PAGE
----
The Musée Rodin in Paris, France, is a museum that was opened in 1919, dedicated to the works of the French sculptor Auguste Rodin. It has two sites: the Hôtel Biron and surrounding grounds in central Paris and just outside Paris at Rodin's old home, the Villa des Brillants at Meudon (Hauts-de-Seine). The collection includes 6,600 sculptures, 8,000 drawings, 8,000 old photographs, and 7,000 objets d’art. The museum receives 700,000 visitors annually.
While living in the Villa des Brillants, Rodin used the Hôtel Biron as his workshop from 1908 and subsequently donated his entire collection of sculptures (along with paintings by Vincent van Gogh and Pierre-Auguste Renoir that he had acquired) to the French State on the condition that they turn the buildings into a museum dedicated to his works.
The Musée Rodin contains most of Rodin's significant creations, including The Thinker, The Kiss, and The Gates of Hell. Many of his sculptures are displayed in the museum's extensive garden. The museum is one of the most accessible museums in Paris. It is located near a Metro stop, Varenne, in a central neighborhood, and the entrance fee is very reasonable. The gardens around the museum building contain many of the famous sculptures in natural settings. Behind the museum building are a small lake and casual restaurant.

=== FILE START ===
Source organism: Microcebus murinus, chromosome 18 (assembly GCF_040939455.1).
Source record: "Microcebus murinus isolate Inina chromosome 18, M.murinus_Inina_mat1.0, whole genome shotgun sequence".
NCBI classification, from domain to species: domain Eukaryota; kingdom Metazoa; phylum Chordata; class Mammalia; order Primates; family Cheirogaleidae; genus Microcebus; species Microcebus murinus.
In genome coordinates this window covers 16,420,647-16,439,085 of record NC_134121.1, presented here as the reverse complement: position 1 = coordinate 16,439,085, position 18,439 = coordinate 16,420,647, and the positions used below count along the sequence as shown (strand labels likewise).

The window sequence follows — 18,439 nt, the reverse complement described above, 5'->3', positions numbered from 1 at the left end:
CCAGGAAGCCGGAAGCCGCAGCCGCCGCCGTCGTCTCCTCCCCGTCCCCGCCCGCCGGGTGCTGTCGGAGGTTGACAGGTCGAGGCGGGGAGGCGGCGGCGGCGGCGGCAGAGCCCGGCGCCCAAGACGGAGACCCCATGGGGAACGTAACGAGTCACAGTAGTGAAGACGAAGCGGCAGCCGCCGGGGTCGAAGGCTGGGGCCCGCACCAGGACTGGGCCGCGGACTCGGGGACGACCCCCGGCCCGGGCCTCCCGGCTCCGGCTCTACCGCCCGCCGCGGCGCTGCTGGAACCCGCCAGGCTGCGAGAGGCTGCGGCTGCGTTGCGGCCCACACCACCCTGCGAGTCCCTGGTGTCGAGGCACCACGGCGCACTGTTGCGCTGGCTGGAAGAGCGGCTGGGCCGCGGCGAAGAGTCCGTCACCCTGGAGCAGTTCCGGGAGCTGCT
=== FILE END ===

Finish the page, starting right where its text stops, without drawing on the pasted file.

Additionally, the Metro stop, Varenne, features some of Rodin's sculptures on the platform. The building is served by Métro (line 13: Varenne or Invalides), RER (line C: Invalides), and bus (69, 82, 87, 92).
The museum has also a room dedicated to the works of Camille Claudel. Some paintings by Monet, Renoir, and Van Gogh that were in Rodin's personal collections are also presented. The Musée Rodin collections are very diverse, as Rodin used to collect besides being an artist. [source]